Nesocyrtosoma Marcuzzi

Hopp, Katie J. & Ivie, Michael A., 2009, A Revision Of The West Indian Genus Nesocyrtosoma Marcuzzi (Coleoptera: Tenebrionidae), The Coleopterists Bulletin (mo 8) 63, pp. 1-138: 11-15

publication ID 10.1649/0010-065x-63.sp8.1

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scientific name

Nesocyrtosoma Marcuzzi


Taxonomy of Nesocyrtosoma Marcuzzi  

As stated above, members of Nesocyrtosoma   can be recognized by a combination of four characters — 1) clypeal membrane concealed; 2) epipleuron very broad with subparallel margins in the anterior third, then gradually narrowing and terminating at the base of the fifth abdominal ventrite; 3) femora slightly to moderately emarginate on the inner surface near the apex; and 4) female genital tract with an abruptly expanded apical spermatheca connected to a bursa-less vagina by an apical spermathecal accessory gland, and a cylindrical stiffened cuticular tube with squared-off ends at the base of the spermathecal accessory gland. The stiffened cuticular tube is not unique to Nesocyrtosoma   as many tenebrionids seem capable of forming thicker cuticle in almost any location in the female genital tract (W. Tschinkel, pers. comm.), but it was discovered during this study that the particular structure of the stiffened cuticular tube in the species of Nesocyrtosoma   is unique. It is thus termed the Nesocyrtosoma   -stiffened cuticular tube (NSCT). There is a short section of either the vagina or accessory gland that is constricted at the beginning of the vagina (i.e., the point farthest from the vaginal opening), and the NSCT is located on the spermathecal accessory gland just above this constriction. The NSCT is unique in that it is a long, cylindrical tube that is weakly constricted near the apex. Both ends of the NSCT are squared-off, giving it a rectangular shape. The accessory gland can usually be seen within the NSCT and is weakly to strongly pigmented. This pigmentation becomes extremely weak at the point of constriction and then becomes very strong near the exiting point within the NSCT ( Figs. 77, 78 View Figs ).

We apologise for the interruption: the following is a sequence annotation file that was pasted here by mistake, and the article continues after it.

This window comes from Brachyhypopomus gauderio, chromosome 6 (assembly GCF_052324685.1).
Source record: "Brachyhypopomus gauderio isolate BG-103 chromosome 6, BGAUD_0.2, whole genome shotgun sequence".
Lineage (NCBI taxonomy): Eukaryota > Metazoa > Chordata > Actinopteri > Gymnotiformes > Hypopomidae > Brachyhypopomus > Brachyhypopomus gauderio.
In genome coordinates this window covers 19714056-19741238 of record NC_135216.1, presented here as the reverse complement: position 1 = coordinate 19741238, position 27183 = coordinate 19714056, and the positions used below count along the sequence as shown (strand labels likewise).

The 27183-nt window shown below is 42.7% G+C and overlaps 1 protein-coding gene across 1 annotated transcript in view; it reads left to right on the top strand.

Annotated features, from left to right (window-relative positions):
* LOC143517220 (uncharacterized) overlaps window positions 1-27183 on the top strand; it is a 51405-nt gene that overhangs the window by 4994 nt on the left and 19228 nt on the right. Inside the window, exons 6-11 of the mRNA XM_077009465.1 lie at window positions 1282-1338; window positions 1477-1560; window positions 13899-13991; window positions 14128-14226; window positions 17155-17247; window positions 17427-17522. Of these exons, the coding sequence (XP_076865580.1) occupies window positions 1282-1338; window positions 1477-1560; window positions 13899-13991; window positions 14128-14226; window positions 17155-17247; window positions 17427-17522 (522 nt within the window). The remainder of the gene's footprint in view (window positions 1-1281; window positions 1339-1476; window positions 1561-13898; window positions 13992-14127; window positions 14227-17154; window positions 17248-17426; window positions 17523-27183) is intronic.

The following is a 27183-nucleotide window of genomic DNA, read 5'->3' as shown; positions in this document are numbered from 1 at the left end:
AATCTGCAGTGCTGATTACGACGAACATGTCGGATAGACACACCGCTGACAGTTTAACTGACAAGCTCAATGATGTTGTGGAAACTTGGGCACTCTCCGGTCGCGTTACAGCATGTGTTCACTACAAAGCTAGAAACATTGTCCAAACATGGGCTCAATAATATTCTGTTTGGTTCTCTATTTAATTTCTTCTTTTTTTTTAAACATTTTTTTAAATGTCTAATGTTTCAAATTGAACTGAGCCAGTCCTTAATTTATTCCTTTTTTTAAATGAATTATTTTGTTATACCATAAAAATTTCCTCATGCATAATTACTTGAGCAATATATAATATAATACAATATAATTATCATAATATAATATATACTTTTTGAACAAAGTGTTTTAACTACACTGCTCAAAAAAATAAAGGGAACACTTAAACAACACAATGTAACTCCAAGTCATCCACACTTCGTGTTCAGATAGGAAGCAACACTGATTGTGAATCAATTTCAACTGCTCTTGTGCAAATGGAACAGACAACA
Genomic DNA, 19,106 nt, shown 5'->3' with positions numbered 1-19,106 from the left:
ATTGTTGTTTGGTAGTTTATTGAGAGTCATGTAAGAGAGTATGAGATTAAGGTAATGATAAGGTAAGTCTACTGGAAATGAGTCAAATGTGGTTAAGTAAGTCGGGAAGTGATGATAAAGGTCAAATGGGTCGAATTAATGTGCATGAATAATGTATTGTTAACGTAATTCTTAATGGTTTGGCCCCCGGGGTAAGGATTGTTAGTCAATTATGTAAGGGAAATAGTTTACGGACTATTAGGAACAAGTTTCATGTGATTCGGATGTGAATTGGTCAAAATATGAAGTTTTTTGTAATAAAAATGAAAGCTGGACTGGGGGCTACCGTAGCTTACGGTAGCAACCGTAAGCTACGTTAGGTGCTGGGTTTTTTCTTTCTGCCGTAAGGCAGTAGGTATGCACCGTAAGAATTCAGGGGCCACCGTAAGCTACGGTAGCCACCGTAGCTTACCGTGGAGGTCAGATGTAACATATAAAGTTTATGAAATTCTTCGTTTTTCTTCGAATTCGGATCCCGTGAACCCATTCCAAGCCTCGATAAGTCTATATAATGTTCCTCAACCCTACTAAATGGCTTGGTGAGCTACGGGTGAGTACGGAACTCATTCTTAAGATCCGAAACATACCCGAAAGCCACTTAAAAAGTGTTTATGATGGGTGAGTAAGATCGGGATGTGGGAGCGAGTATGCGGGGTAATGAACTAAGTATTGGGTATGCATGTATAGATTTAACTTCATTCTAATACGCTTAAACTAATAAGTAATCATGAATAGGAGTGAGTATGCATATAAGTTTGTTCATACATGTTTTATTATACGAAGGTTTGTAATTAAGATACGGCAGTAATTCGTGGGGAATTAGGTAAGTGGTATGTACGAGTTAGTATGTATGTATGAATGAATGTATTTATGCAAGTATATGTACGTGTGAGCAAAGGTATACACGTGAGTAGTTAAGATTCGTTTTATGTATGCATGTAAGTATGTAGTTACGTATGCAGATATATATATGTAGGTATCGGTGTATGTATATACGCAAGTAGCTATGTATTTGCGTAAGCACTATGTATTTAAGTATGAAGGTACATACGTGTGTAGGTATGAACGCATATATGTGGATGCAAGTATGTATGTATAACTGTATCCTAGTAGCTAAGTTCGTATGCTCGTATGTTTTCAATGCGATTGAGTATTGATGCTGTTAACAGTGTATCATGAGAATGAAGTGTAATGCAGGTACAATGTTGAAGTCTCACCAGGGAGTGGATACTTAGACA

The NSCT is different than the stiffened cuticular tube seen in Apsida chrysomelina Lacordaire   and Hesiodus longitarsus Champion   ( Fig. 81 View Figs ). The stiffened cuticular tube in these two species is located in the same place as in species of Nesocyrtosoma   . However, the stiffened cuticular tube begins as a continuation of the vagina and is lacking the constriction seen in the NSCT. The shape of the stiffened cuticular tube is more robust and ovate in A. chrysomelina   and H. longitarsus   , and the apical end of the stiffened cuticular tube is tapered into the accessory gland ( Fig. 81 View Figs ). Finally, the accessory gland is lacking pigmentation within the stiffened cuticular tube except for a faint portion near the apex immediately before it exits the stiffened cuticular tube ( Fig. 81 View Figs ).

With the discovery of the NSCT, H. caraibus   was eliminated from this study. Although the type series of this species was not examined, specimens determined by T. Spilman as H. caraibus   , and the types of H. longitarsus   , Hesiodus brasilensis Champion   , Hesiodus conspurcatus Champion   , Hesiodus debilis Champion   , Hesiodus egaensis Champion   , Hesiodus ellipticus Champion   , Hesiodus jasoni Champion   , and Hesiodus sordidus Champion   were all examined. Two females of H. longitarsus   , the type species of Hesiodus   designated by Lucas (1920) and subsequently by Gebien (1938 – 1942 a), were dissected. It was determined that H. longitarsus   has a distinctly different stiffened cuticular tube than Nesocyrtosoma   (as discussed above). The specimens from Dominica and Guadeloupe determined as H. caraibus   by T. Spilman have the same stiffened cuticular tube structure as in H. longitarsus   . Thus, based on these dissections, H. caraibus   should remain in Hesiodus   and is not included any further in this revision.